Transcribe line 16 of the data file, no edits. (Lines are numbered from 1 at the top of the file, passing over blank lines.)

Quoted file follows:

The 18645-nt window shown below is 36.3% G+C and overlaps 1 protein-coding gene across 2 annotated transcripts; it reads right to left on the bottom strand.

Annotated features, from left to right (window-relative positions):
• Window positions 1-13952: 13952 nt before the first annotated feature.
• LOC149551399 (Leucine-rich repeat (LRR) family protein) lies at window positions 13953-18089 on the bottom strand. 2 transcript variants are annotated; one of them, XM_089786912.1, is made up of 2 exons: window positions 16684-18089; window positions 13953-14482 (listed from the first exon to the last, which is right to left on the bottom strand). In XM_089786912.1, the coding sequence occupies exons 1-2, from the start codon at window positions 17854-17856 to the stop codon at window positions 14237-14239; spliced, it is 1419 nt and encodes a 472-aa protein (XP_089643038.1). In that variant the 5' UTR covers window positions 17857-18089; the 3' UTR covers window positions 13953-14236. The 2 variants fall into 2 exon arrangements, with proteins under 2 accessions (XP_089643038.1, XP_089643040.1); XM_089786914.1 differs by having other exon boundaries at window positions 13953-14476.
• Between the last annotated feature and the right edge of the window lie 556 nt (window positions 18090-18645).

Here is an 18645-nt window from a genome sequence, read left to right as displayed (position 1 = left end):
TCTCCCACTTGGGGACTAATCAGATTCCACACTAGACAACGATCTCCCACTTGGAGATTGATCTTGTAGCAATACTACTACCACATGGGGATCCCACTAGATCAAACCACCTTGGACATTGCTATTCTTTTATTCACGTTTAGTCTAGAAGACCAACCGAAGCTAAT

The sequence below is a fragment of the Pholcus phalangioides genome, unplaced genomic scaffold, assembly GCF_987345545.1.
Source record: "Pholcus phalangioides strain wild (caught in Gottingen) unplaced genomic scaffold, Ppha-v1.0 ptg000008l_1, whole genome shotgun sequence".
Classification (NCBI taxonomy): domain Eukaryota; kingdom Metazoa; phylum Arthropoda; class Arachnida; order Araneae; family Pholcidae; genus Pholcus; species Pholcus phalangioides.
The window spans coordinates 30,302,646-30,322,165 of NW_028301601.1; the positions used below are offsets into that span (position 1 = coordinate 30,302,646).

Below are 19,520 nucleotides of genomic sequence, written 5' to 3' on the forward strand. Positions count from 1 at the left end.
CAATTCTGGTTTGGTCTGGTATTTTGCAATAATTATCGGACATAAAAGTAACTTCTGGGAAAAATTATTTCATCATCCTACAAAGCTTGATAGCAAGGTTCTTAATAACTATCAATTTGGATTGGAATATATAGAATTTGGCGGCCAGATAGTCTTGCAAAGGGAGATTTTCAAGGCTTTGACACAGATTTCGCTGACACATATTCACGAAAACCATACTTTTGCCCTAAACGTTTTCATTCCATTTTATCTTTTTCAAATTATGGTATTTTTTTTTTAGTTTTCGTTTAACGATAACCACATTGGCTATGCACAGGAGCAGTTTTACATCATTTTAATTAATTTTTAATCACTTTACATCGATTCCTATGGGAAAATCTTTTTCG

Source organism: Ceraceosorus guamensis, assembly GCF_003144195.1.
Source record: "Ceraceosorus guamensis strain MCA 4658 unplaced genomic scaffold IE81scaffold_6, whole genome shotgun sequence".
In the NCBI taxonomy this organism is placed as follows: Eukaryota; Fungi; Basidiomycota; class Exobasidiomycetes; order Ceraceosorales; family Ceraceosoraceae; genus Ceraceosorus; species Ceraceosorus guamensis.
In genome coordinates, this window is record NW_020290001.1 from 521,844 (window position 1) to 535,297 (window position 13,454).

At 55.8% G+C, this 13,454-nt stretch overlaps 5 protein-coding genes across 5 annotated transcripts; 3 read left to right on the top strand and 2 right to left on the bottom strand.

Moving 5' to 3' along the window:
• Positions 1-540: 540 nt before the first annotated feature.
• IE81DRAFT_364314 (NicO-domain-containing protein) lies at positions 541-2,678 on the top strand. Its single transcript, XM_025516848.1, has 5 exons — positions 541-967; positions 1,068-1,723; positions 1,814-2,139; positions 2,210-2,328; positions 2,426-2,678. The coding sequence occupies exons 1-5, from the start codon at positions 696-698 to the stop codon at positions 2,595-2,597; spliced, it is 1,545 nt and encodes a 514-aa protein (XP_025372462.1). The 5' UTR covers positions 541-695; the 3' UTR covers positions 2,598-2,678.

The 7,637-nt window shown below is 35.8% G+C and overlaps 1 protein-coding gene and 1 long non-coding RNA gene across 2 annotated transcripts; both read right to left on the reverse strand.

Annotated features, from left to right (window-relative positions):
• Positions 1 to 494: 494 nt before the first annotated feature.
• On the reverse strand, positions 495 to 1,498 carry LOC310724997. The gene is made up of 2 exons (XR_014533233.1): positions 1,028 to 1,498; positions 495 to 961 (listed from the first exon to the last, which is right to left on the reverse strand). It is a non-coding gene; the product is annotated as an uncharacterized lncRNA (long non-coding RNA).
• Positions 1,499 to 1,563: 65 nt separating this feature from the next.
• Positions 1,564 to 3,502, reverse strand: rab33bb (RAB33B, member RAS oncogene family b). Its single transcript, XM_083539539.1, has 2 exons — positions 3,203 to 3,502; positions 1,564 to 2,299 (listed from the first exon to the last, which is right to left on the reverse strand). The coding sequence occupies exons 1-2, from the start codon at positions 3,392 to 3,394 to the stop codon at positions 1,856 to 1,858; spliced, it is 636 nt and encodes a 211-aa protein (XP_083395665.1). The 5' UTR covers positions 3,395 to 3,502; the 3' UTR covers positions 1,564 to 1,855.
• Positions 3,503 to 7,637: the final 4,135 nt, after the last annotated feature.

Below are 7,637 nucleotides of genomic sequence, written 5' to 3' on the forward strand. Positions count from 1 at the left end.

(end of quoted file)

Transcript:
In the NCBI taxonomy this organism is placed as follows: Eukaryota; Fungi; Basidiomycota; class Exobasidiomycetes; order Ceraceosorales; family Ceraceosoraceae; genus Ceraceosorus; species Ceraceosorus guamensis.